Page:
The report is now out for consultation in universities and has not been 'leaked'. In writing it, our task force has consulted Judge Marcus Edwards, from whose report on the Austen Donnellan case Mr Torode quotes. Our draft guidelines are nowhere in disagreement with the judge's report.
The guidance says that universities must always refer allegations of serious crime to the police. The report distinguishes between the action to be taken in these cases, and the action that might result from, say, slight damage to university property. The police do not normally wish to be involved with such minor offences and may well take no action. We are advised that the police would be happier for the university to act, rather than leave such minor offences unpunished.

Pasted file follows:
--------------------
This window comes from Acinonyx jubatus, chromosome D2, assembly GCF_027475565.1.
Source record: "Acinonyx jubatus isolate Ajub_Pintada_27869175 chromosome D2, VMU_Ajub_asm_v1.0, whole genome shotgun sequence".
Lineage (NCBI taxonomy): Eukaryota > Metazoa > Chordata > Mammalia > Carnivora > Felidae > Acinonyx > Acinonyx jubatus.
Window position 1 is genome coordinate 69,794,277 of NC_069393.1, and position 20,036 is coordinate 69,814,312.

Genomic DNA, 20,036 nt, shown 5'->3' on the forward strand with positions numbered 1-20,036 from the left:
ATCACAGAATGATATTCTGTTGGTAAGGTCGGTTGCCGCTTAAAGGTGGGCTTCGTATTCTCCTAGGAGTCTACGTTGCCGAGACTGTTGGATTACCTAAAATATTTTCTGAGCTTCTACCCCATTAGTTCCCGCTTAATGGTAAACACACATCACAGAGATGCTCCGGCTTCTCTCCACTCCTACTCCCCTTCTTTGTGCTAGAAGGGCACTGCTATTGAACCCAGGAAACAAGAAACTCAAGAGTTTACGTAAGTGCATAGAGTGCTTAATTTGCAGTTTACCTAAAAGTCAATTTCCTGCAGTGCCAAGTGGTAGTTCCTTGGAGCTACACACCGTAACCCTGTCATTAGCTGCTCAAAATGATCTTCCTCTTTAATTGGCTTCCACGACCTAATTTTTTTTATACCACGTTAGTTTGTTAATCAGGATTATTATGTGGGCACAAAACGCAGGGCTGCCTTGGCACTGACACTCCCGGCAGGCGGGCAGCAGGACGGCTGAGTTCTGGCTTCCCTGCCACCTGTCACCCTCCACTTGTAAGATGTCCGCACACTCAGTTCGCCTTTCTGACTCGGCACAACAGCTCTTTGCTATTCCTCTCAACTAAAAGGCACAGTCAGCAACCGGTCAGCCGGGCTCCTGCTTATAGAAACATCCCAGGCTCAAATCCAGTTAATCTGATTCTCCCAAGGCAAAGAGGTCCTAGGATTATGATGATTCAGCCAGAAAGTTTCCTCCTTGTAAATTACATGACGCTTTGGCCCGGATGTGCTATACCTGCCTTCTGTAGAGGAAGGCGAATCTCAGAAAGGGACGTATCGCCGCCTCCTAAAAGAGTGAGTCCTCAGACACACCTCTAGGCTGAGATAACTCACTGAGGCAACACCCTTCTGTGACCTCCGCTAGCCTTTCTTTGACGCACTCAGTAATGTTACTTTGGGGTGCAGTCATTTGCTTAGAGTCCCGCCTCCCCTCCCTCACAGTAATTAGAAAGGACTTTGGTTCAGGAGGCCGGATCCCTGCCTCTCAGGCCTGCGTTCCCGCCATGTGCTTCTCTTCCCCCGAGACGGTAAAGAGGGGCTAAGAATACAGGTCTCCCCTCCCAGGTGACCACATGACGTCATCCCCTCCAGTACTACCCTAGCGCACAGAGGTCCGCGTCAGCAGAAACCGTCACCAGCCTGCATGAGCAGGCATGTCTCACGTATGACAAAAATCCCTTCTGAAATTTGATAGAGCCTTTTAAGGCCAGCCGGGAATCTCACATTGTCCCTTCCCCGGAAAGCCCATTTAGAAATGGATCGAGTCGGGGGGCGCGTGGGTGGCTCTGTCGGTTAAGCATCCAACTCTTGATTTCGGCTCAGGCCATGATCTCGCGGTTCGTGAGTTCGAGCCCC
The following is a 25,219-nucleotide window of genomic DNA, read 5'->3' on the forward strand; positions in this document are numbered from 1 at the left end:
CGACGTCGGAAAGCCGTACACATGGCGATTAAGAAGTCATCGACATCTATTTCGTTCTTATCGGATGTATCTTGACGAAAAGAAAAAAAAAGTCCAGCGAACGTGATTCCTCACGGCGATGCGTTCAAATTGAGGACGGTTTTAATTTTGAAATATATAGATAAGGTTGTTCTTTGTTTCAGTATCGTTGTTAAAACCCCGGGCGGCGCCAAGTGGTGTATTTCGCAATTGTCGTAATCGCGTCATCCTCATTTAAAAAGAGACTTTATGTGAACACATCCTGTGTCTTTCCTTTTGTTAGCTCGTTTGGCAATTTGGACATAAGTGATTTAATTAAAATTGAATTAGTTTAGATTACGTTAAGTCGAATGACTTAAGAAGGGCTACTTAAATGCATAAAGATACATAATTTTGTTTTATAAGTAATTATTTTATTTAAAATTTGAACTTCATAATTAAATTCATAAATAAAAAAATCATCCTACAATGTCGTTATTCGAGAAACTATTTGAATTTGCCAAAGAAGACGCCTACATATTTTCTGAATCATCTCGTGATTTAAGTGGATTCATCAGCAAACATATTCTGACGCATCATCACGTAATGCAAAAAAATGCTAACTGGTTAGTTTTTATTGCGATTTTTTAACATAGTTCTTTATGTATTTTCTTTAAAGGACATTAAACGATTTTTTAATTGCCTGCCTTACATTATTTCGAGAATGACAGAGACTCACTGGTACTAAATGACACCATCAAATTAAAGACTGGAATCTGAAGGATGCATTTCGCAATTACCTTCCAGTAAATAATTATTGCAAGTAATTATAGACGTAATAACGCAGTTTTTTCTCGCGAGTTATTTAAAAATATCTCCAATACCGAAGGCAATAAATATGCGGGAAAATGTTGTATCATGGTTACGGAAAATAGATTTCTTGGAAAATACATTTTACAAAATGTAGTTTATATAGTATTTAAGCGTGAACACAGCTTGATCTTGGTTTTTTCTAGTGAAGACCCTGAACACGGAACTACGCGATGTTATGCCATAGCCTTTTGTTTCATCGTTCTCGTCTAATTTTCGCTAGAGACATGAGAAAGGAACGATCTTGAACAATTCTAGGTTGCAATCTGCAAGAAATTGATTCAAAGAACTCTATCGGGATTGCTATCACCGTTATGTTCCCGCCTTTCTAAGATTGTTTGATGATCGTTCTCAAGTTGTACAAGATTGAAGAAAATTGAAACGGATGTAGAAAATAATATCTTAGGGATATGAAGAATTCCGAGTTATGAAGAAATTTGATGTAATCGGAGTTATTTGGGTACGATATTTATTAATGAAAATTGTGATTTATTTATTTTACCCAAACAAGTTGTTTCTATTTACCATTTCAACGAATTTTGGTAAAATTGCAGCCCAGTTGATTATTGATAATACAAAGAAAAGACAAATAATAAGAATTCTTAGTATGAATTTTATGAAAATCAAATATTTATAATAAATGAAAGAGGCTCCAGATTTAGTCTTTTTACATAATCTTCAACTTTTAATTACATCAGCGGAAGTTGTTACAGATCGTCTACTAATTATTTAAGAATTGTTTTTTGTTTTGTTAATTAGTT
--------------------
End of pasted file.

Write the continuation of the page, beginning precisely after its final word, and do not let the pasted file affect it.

The report admits that there is a fairly large grey area of crimes that fall between the trivial and the grave. The circumstances in which the crime is committed and the nature of the community in which the university is situated, are crucial factors in deciding what to do. In these cases, the report says, universities should seek legal advice and consult the local police.
We reject absolutely Mr Torode's facile suggestion that universities should only consider cases of academic misconduct, such as cheating in exams. Would a finance house take no action against an employee found guilty of assault on a colleague, merely because his crime was not financial?
Universities are not seeking to place themselves or their students above the law - quite the reverse. They are seeking to ensure that it is properly and fairly applied to all those for whom the university is responsible.
Committee of Vice-Chancellors
and Principals of
the Universities of the UK
19 AprilReuse content